The cache system in Itanium was able to be recovered by better compiler design as it matured (given, this happened far to late to save the design).

    Reality must always take precedence over public relations for mother nature is not easily fooled. - Richard Feynman

    Leave a comment:


  • vladpetric
    replied
    Originally posted by zexelon View Post
    vladpetric For a massive failure it did much much better than a large swath of other processors. In 2008 for example it was one of the top five most deployed processors[1]!

    It was a market failure in the end yes, fully agreed. Massive failure I would disagree with. It was also a technical success, it performed exactly what it was designed to do and actually in later iterations was able to perform extremely well when running IA64 code. It was a technical success and was fully supported up until 2019 with support winding down now. The Itanium compiler requirements have lead to significant advances in compiler design and implementation. Computing as a whole is actually quite a bit further ahead due to the Itanium... even though it as a whole was a market failure. What can most significantly be learned from this is that such complex and risky projects like designing a completely new CPU architecture should never be undertaken by a single CPU company. Also, compatibility is the single most significant requirement of any new architecture if it wish to be used by any masses.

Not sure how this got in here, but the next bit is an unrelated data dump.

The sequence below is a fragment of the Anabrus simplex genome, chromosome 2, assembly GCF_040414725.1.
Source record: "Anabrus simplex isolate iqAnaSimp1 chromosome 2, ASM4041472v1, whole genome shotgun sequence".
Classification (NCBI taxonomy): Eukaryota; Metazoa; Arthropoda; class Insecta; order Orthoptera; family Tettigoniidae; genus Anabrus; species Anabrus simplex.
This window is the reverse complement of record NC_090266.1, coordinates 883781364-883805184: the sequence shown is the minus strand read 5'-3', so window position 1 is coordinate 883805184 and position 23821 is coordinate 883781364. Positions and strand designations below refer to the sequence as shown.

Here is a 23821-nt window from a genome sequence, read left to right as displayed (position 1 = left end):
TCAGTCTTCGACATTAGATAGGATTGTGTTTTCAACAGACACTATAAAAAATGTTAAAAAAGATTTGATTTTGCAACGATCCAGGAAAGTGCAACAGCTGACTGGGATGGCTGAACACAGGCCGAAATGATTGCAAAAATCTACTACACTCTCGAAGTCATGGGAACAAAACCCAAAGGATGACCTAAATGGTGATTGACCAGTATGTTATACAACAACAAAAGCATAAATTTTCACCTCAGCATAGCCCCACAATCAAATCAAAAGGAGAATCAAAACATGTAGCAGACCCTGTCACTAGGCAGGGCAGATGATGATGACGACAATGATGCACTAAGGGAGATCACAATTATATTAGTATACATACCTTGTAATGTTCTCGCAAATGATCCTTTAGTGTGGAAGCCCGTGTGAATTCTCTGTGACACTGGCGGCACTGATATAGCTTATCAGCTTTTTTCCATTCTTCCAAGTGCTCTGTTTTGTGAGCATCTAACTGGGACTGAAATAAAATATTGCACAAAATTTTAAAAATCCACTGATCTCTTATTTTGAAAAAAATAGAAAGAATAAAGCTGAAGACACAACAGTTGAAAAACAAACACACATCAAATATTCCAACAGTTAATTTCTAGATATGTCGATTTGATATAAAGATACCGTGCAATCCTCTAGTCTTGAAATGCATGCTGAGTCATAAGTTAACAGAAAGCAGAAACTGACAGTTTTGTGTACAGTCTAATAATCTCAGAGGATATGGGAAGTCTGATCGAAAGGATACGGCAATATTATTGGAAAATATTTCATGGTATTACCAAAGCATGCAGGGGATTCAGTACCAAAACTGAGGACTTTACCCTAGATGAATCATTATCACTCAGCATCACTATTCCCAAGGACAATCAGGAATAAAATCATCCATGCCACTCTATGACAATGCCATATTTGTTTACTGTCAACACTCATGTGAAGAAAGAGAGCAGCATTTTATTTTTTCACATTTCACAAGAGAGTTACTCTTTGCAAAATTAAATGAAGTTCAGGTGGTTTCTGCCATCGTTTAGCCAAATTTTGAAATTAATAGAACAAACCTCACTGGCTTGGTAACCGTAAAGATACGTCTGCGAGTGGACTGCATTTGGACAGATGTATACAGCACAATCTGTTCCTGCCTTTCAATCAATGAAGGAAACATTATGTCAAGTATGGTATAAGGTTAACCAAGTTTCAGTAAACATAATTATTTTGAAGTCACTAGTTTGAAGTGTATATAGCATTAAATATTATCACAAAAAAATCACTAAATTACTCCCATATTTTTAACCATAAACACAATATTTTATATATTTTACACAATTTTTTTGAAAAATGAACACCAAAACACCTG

ARM for example is slowly making in roads in mainstream, but this based on its compatibility with a huge historical base of software developed outside of mainstream.

    Citations:
    1. https://web.archive.org/web/20160303...8-story03.html
    You're completely ignoring my cache argument.

    Were there sales? Yes, but you need to keep in mind that:

    1. Itanium had a monopoly in some super narrow sense - you wanted to do HPUX, that was your only choice.

    2. Professional bullshitters ... I mean business people ... can convince other business people to buy their stuff, even when it doesn't work well.

    The sales were in fact always bad:

    https://www.extremetech.com/computin...itanium-family

    As for your claims that it performed well ... that's puffery.

    The difference between engineering and politics is that mother natures doesn't give a FF about bs.
    Last edited by vladpetric; 18 January 2021, 12:45 PM.